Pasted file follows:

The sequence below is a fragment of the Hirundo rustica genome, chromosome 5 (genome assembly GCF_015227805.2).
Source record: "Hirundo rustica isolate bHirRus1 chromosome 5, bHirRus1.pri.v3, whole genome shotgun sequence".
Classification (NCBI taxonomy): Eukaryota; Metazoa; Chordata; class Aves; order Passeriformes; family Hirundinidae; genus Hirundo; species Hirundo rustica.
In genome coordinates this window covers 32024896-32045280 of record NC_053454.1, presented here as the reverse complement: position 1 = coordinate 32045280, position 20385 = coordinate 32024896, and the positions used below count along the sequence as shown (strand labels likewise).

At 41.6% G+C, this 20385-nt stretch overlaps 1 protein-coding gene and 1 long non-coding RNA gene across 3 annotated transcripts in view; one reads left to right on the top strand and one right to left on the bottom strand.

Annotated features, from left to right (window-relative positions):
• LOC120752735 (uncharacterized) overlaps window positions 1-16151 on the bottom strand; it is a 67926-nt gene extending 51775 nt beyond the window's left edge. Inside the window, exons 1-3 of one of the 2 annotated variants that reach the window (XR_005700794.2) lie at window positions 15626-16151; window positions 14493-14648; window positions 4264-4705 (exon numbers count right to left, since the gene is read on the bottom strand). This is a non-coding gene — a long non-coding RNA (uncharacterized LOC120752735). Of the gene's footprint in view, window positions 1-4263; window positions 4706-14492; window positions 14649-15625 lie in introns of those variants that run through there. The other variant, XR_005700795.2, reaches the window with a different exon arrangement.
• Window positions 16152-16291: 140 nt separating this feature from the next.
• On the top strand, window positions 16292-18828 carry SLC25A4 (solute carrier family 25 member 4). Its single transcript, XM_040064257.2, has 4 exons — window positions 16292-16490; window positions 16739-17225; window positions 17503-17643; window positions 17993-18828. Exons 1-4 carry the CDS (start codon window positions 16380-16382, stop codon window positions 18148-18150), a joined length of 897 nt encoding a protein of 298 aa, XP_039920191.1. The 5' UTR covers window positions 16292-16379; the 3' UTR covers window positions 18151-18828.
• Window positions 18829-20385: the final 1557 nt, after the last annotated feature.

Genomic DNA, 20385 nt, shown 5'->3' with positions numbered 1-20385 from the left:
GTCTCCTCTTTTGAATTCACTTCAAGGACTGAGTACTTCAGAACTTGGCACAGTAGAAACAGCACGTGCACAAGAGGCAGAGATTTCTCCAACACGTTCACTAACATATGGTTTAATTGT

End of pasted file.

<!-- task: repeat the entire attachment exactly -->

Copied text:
The sequence below is a fragment of the Hirundo rustica genome, chromosome 5 (genome assembly GCF_015227805.2).
Source record: "Hirundo rustica isolate bHirRus1 chromosome 5, bHirRus1.pri.v3, whole genome shotgun sequence".
Classification (NCBI taxonomy): Eukaryota; Metazoa; Chordata; class Aves; order Passeriformes; family Hirundinidae; genus Hirundo; species Hirundo rustica.
In genome coordinates this window covers 32024896-32045280 of record NC_053454.1, presented here as the reverse complement: position 1 = coordinate 32045280, position 20385 = coordinate 32024896, and the positions used below count along the sequence as shown (strand labels likewise).

At 41.6% G+C, this 20385-nt stretch overlaps 1 protein-coding gene and 1 long non-coding RNA gene across 3 annotated transcripts in view; one reads left to right on the top strand and one right to left on the bottom strand.

Annotated features, from left to right (window-relative positions):
• LOC120752735 (uncharacterized) overlaps window positions 1-16151 on the bottom strand; it is a 67926-nt gene extending 51775 nt beyond the window's left edge. Inside the window, exons 1-3 of one of the 2 annotated variants that reach the window (XR_005700794.2) lie at window positions 15626-16151; window positions 14493-14648; window positions 4264-4705 (exon numbers count right to left, since the gene is read on the bottom strand). This is a non-coding gene — a long non-coding RNA (uncharacterized LOC120752735). Of the gene's footprint in view, window positions 1-4263; window positions 4706-14492; window positions 14649-15625 lie in introns of those variants that run through there. The other variant, XR_005700795.2, reaches the window with a different exon arrangement.
• Window positions 16152-16291: 140 nt separating this feature from the next.
• On the top strand, window positions 16292-18828 carry SLC25A4 (solute carrier family 25 member 4). Its single transcript, XM_040064257.2, has 4 exons — window positions 16292-16490; window positions 16739-17225; window positions 17503-17643; window positions 17993-18828. Exons 1-4 carry the CDS (start codon window positions 16380-16382, stop codon window positions 18148-18150), a joined length of 897 nt encoding a protein of 298 aa, XP_039920191.1. The 5' UTR covers window positions 16292-16379; the 3' UTR covers window positions 18151-18828.
• Window positions 18829-20385: the final 1557 nt, after the last annotated feature.

Genomic DNA, 20385 nt, shown 5'->3' with positions numbered 1-20385 from the left:
GTCTCCTCTTTTGAATTCACTTCAAGGACTGAGTACTTCAGAACTTGGCACAGTAGAAACAGCACGTGCACAAGAGGCAGAGATTTCTCCAACACGTTCACTAACATATGGTTTAATTGT